Widowed bride's final photos with her groom
At first glance, it's a normal, sweet wedding album – tearful parents, friends applying make-up to a nervous bride, children giggling.
But on closer inspection, it becomes clear that someone is missing.
Kendall Murphy, the groom, had been killed nine months earlier, and Jessica is alone in her wedding dress next to his grave in the US state of Indiana.
Years earlier, the story of Jessica Padgett and Kendall Murphy's engagement reads like a Hollywood rom-com.
They grew up seven miles apart but only met once they were at college.
Both huge American football fans, Kendall surprised Jessica by getting down on one knee during a solo tour of the Notre Dame stadium.
When tragedy struck last November and Kendall was killed in an accident, Jessica, 25, was naturally devastated.
"Kendall was an amazing guy. A very loving, compassionate man. He would lend a shirt to anybody," she says.
But she decided not to cancel the big day. Instead, on 29 September, Jessica put on the white dress she'd chosen for their wedding and she gathered family and friends.
The photographer the couple had originally booked for their wedding took the pictures.
"I wanted to still celebrate our wedding day, even though he wasn't physically there with me. I wanted memories of the day that we were supposed to have in my dress," she explains.
The idea for the photo shoot didn't come to her immediately, but instead when the wedding boutique called shortly after Kendall died to say her dress was ready.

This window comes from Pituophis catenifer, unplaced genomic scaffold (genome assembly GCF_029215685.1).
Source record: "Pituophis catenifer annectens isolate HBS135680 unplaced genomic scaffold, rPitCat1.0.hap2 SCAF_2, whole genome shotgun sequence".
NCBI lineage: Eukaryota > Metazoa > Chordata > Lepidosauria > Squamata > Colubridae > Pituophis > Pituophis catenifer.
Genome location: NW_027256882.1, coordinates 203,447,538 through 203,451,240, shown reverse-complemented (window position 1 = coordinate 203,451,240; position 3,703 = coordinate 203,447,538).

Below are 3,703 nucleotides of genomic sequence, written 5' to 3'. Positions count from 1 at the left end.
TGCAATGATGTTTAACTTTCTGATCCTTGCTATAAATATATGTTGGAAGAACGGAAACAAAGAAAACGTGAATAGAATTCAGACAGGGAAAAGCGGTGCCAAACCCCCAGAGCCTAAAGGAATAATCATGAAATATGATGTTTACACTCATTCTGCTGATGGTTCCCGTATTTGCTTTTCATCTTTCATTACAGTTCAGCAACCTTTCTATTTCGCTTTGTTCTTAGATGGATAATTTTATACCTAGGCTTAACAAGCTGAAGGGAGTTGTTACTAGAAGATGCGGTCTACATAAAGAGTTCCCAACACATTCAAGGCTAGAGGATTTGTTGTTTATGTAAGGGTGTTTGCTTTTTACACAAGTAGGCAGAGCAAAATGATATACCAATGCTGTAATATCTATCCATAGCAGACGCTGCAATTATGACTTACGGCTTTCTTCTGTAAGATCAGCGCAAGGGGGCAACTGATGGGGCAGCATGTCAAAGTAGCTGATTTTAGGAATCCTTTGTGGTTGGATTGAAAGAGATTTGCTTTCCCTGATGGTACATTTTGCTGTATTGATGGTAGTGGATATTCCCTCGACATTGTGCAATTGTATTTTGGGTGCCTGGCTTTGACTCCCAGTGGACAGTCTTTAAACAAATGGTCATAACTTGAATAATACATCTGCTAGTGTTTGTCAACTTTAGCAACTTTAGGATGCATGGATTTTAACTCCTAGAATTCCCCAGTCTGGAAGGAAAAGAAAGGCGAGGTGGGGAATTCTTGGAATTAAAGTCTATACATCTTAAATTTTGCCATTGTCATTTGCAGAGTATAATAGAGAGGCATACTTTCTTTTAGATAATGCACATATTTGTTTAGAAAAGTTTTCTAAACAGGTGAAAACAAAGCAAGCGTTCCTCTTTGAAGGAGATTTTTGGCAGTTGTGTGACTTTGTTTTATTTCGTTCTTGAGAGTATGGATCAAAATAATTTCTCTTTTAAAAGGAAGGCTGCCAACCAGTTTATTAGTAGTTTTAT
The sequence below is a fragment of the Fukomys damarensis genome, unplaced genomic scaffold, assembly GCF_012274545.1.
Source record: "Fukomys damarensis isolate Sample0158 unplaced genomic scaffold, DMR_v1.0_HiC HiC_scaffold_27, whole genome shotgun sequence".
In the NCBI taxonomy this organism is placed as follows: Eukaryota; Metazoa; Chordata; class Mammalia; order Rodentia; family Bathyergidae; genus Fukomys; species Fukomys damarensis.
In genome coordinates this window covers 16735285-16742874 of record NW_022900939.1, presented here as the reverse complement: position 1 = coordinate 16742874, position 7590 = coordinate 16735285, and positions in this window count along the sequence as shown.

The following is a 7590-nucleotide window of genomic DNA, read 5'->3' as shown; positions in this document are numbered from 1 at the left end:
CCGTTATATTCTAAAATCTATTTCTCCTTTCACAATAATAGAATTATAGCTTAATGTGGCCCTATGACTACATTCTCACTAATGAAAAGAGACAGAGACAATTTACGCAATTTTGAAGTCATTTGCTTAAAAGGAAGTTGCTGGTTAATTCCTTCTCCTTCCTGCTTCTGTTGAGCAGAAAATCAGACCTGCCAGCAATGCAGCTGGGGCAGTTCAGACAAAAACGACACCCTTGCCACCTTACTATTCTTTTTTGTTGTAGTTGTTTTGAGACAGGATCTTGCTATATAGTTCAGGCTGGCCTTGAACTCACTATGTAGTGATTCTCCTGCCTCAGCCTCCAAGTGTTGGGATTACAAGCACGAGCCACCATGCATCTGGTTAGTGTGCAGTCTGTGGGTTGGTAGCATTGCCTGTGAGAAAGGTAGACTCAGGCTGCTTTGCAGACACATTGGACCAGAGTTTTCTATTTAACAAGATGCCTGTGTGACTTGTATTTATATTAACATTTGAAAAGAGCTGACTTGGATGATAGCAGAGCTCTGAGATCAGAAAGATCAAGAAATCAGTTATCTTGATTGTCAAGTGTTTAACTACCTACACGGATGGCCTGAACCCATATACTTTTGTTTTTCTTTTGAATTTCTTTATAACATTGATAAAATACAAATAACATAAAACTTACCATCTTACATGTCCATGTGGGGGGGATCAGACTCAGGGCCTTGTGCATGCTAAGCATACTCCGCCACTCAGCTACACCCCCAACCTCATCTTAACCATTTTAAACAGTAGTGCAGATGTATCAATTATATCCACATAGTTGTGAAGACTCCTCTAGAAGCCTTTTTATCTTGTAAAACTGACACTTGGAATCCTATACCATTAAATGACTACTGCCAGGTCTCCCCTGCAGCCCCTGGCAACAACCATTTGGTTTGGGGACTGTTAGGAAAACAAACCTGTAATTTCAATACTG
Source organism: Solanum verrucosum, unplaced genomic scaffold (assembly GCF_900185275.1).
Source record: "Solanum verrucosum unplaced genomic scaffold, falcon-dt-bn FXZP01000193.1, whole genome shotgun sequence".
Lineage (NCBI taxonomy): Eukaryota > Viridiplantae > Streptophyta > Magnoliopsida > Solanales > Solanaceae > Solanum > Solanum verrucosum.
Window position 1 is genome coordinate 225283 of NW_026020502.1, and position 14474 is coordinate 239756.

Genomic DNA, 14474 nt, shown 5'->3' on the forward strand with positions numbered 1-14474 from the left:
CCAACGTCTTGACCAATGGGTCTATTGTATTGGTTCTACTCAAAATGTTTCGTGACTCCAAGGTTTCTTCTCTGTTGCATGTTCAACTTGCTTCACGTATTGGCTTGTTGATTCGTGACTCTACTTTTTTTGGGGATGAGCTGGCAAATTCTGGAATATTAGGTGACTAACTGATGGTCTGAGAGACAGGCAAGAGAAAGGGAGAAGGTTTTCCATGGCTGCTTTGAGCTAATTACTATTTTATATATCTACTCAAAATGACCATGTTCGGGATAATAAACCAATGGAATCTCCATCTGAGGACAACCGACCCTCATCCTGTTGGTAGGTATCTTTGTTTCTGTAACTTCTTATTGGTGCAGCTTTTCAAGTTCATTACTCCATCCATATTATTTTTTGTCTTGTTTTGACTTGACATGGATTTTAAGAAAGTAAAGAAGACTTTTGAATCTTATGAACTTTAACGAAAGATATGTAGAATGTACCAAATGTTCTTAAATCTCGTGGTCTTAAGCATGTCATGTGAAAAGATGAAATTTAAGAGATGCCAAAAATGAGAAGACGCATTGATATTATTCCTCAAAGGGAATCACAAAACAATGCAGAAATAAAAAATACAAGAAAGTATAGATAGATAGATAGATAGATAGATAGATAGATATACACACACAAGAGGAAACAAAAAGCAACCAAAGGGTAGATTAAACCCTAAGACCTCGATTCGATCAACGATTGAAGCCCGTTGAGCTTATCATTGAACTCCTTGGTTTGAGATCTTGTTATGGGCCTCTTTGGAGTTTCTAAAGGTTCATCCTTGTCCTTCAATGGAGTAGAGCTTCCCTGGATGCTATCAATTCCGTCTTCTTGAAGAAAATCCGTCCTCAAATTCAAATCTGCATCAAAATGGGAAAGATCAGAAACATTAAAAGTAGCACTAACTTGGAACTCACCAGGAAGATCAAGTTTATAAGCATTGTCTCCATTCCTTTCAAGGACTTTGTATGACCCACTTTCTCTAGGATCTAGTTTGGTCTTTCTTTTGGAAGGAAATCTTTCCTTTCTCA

"At first you don't want that dress anymore – your dream of marrying your best friend is over. But my parents had paid for it so we decided to pick it up, and then the idea came to me."
Unbeknownst to Jessica, her mother-in-law to be had also asked the photographer if she would be willing to do a photo shoot.
The resulting images are a visual testimony to the strength and resilience of a young woman struggling with loss.
"I was a train wreck. All these thoughts came in my head – 'I'm standing beside no-one, my groom is not here with me'.
"When I saw my dad I completely lost it, I just thought I won't get to have that father-daughter dance," Jessica explains.
But mixed in with the grief, there was a lot of laughter.
"There were some silly stories told, which I'm glad about. And the mosquitoes were terrible, I was bit up! That's another thing we were laughing at.
"I wanted to show my strength. I have to be brave for myself and others. It's not like Kendall's coming back."
Having the wedding day is part of the healing process for Jessica and her family, she says.
Included in the group of family and friends were some of Kendall's colleagues from the fire department where he volunteered when he was killed attending an accident.
"I had told them not to worry about coming. I know how guys are, they are usually late at weddings, they don't want be there.
"But I got a surprise, all the guys were there standing in the spot where they would have been at the church. I was in shock that they took the time and they cared enough to do that for me."
The images went viral when her photographer posted them on Facebook. Although that changed what Jessica had wanted to be a personal moment, it also brought extra meaning.
"I got messages from grieving people I don't know, telling me their story and how strong and brave I was. They said if I can do it, so can they."
The photos highlight the many ways that people grieve when they lose a loved one, particularly at such a young age.
"After the photos, I felt like I did something good – I felt like I was a bit stronger, but then the next day came and it brings back all the sad moments and the emotions about him."
She says the photos made her feel closer to Kendall: "I can see him now, laughing at it going viral.
"He brought the strength to those pictures – I honestly do think I felt him in my heart."
By Georgina Rannard, UGC & Social news